• Retractable claws like a cat
  • A short skull that allowed it to have stronger biting muscles in its jaw.
  • An ability to climb trees like many cats. It may have even lived in the trees.

Thylacoleo also had thumbs that were somewhat opposable. These thumbs bore huge claws. The animal used these claws to catch their prey and then eviscerate it. It didn’t have a tail like a cat or a lion but one that was most like the tail of a kangaroo. It was made up of powerful bones called chevrons that supported the animal like a tripod when it stood on its hind legs. This left its forelegs free to grab and slash at prey.

The thylacoleo also had very specialized teeth, especially its cheek teeth. These teeth had evolved into modified shearing blades, and they joined upper incisors that were large and serrated and nearly horizontal lower incisors. These teeth evolved at the expense of the animal’s canines and back molars, which were either much smaller or altogether absent.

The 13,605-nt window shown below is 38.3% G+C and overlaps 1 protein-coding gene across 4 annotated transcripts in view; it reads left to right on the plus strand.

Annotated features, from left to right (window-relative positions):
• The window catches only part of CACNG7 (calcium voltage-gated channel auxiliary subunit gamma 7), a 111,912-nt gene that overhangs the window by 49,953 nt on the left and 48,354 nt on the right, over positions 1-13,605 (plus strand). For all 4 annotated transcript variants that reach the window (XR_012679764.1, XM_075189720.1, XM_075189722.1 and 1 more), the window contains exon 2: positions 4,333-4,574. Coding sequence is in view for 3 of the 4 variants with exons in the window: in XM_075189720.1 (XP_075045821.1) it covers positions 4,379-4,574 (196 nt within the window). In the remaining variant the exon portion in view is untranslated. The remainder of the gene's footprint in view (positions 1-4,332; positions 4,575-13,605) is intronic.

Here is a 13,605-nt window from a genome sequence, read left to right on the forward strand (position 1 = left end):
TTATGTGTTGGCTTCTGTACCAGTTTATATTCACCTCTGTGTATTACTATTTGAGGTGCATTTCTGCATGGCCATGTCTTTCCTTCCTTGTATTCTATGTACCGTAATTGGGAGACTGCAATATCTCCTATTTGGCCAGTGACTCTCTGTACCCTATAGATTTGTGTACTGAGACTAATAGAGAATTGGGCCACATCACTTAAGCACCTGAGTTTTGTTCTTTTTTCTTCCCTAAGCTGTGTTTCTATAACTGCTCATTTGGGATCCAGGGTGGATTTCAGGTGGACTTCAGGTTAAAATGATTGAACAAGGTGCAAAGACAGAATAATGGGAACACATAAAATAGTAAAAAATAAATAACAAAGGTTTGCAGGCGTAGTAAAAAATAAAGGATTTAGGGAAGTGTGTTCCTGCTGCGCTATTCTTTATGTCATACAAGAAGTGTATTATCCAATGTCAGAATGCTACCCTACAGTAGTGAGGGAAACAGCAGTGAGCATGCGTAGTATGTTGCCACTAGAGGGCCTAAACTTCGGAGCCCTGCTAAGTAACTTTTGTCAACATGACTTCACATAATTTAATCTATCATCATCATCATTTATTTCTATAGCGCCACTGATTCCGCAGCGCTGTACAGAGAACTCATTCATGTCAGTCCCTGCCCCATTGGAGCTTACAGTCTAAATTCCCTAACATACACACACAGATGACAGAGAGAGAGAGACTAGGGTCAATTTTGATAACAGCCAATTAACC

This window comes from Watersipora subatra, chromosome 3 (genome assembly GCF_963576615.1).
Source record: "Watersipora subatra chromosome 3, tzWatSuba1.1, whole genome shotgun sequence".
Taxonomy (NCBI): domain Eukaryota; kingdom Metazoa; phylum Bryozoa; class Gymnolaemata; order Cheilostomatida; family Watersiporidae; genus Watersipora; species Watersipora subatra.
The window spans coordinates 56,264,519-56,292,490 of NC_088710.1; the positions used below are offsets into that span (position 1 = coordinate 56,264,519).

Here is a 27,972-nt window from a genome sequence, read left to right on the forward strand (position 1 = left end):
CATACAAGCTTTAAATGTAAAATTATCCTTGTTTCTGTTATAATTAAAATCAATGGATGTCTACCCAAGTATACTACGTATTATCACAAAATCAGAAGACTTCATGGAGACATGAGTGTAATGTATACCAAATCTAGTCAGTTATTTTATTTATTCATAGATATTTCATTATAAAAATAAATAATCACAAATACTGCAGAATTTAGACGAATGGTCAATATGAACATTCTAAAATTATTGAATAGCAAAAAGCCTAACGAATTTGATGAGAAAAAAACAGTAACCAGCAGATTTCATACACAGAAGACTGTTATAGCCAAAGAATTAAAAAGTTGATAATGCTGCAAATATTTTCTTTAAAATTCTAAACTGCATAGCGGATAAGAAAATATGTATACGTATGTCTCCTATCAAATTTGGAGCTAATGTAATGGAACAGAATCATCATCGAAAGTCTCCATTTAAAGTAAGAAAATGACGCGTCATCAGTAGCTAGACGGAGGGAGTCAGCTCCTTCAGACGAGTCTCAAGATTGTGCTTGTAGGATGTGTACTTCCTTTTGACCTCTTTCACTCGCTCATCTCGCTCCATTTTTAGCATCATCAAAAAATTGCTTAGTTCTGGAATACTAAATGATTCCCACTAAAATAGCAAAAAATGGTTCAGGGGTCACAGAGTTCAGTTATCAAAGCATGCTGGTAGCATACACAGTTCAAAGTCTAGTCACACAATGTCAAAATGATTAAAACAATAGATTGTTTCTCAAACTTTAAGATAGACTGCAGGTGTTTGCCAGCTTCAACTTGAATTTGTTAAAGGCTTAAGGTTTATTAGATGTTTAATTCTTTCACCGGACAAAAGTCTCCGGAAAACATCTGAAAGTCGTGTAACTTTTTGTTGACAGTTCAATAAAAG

Despite its fearsome equipment, thylacoleo was not a fast runner and probably ambushed its prey, possibly by dropping down on it from a tree or bursting out of a bush when an animal came within striking distance. Paleontologists also believe that this hunting technique probably led to the animal having spots or stripes, which would have camouflaged it. The second and third toes on its hind feet were also fused, which is a characteristic of animals found in its order, Diprotodontia.

thylacoleo illustration
The thylacoleo had a short skull that allowed it to have stronger biting muscles in its jaw.

Arip Apandi/Shutterstock.com



Origin of Its Name

Thylacoleo means “pouch lion.” The name comes because the animal was both a marsupial and resembled a lion in its strength, ferocity, and hunting prowess. The order it belonged to, Diprotodontia, is Greek for “two forward teeth,” and describes the animal’s dentition.